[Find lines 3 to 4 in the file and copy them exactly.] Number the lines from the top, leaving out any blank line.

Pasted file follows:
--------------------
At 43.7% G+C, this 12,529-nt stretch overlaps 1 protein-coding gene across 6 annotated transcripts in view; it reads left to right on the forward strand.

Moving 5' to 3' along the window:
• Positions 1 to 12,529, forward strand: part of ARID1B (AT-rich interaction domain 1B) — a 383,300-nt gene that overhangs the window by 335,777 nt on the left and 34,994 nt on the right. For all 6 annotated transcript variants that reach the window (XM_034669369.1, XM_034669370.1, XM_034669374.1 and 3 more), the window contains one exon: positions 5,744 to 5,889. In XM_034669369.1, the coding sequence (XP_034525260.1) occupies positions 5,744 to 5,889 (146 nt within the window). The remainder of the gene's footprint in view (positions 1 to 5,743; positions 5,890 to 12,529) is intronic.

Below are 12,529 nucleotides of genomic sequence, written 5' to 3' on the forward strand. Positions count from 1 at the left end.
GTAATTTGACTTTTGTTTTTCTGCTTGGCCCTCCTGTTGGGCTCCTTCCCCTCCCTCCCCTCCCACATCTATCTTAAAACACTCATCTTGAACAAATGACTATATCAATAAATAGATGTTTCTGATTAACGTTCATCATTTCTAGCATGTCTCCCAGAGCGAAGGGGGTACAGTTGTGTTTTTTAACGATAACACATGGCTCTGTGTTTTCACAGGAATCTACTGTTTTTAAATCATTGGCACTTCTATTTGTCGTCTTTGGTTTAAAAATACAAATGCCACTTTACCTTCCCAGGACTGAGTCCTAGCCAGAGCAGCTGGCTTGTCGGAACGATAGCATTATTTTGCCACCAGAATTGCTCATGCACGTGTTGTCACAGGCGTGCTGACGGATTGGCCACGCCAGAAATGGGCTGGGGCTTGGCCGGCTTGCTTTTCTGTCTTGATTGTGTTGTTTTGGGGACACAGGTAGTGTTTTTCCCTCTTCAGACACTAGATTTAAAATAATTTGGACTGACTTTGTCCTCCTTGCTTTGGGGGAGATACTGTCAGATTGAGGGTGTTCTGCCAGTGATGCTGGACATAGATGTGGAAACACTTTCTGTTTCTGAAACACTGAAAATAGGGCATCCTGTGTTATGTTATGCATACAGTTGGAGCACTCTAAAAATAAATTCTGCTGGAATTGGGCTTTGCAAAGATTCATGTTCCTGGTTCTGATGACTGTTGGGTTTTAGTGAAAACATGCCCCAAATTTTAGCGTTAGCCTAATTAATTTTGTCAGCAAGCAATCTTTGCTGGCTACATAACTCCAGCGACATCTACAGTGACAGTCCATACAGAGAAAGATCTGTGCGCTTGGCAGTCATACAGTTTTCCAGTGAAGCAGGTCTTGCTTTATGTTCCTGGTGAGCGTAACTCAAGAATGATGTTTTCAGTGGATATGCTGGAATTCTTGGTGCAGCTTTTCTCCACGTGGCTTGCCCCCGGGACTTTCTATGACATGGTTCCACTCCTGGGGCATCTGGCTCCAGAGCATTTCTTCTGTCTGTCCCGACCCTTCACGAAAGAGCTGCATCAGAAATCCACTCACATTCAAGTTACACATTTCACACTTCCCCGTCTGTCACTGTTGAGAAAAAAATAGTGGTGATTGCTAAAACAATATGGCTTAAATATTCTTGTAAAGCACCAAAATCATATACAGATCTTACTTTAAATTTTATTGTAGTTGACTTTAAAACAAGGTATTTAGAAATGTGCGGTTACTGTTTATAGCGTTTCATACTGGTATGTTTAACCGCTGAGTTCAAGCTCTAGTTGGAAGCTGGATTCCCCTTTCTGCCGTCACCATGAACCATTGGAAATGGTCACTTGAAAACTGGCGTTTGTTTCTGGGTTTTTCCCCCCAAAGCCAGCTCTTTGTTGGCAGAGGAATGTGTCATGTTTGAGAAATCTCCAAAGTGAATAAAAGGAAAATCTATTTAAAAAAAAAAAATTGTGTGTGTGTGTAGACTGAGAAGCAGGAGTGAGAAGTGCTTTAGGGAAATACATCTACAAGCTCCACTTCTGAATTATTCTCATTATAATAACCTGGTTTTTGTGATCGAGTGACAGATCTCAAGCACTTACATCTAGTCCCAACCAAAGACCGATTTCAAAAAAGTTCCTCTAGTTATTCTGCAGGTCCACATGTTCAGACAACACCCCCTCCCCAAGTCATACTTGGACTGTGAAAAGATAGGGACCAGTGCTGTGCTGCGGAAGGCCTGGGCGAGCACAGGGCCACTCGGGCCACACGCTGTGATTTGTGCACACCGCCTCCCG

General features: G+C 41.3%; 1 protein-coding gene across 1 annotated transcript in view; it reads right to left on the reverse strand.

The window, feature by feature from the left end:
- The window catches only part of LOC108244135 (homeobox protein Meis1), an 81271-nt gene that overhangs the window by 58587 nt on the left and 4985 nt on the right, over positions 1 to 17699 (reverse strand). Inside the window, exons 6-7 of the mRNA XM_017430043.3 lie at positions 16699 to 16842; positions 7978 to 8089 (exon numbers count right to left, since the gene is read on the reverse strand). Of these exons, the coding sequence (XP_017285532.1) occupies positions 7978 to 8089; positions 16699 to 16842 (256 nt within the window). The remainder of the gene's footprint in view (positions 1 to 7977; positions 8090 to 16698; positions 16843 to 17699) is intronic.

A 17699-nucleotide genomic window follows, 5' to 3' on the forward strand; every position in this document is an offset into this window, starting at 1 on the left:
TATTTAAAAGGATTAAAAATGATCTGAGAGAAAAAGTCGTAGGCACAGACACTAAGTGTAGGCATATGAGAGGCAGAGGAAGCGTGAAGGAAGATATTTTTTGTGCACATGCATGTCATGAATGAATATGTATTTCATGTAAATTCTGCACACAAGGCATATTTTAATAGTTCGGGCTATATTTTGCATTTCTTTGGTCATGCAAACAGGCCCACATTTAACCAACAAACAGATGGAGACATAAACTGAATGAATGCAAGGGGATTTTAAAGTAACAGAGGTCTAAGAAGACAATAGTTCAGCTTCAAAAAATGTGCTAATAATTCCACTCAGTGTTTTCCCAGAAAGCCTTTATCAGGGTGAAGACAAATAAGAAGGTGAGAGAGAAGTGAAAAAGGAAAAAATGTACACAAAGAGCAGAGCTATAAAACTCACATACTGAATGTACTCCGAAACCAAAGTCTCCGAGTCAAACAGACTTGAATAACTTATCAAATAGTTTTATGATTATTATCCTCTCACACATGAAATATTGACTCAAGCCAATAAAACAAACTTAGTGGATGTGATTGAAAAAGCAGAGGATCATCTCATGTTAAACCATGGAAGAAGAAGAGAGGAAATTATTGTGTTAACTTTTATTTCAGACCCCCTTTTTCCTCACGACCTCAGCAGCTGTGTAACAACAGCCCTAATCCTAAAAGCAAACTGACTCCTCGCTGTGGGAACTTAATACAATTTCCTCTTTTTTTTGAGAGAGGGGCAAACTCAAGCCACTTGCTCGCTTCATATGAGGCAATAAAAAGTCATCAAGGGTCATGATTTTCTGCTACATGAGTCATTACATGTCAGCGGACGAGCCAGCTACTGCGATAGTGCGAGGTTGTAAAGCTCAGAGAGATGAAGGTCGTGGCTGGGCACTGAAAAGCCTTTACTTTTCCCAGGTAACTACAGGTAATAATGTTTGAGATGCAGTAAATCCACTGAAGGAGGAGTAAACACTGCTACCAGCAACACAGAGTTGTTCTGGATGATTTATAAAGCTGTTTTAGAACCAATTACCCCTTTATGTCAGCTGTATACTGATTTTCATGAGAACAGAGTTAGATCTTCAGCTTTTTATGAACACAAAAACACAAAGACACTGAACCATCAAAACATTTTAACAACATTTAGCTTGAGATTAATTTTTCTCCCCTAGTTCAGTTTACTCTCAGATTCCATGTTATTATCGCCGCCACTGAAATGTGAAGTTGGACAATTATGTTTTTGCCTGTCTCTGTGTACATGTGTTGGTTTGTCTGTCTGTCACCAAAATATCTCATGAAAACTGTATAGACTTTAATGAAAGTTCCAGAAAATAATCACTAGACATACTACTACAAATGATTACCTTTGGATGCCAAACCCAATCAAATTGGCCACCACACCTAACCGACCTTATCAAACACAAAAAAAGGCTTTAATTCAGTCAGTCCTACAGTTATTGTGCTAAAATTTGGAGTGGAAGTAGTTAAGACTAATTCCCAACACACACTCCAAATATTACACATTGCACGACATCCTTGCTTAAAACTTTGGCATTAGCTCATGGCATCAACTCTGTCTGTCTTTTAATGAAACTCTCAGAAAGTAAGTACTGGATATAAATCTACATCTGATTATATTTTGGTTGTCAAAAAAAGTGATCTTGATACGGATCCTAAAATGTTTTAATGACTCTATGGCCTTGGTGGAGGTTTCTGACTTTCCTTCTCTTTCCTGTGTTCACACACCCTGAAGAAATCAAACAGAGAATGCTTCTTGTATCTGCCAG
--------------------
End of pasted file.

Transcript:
• Positions 1 to 12,529, forward strand: part of ARID1B (AT-rich interaction domain 1B) — a 383,300-nt gene that overhangs the window by 335,777 nt on the left and 34,994 nt on the right. For all 6 annotated transcript variants that reach the window (XM_034669369.1, XM_034669370.1, XM_034669374.1 and 3 more), the window contains one exon: positions 5,744 to 5,889. In XM_034669369.1, the coding sequence (XP_034525260.1) occupies positions 5,744 to 5,889 (146 nt within the window). The remainder of the gene's footprint in view (positions 1 to 5,743; positions 5,890 to 12,529) is intronic.

Below are 12,529 nucleotides of genomic sequence, written 5' to 3' on the forward strand. Positions count from 1 at the left end.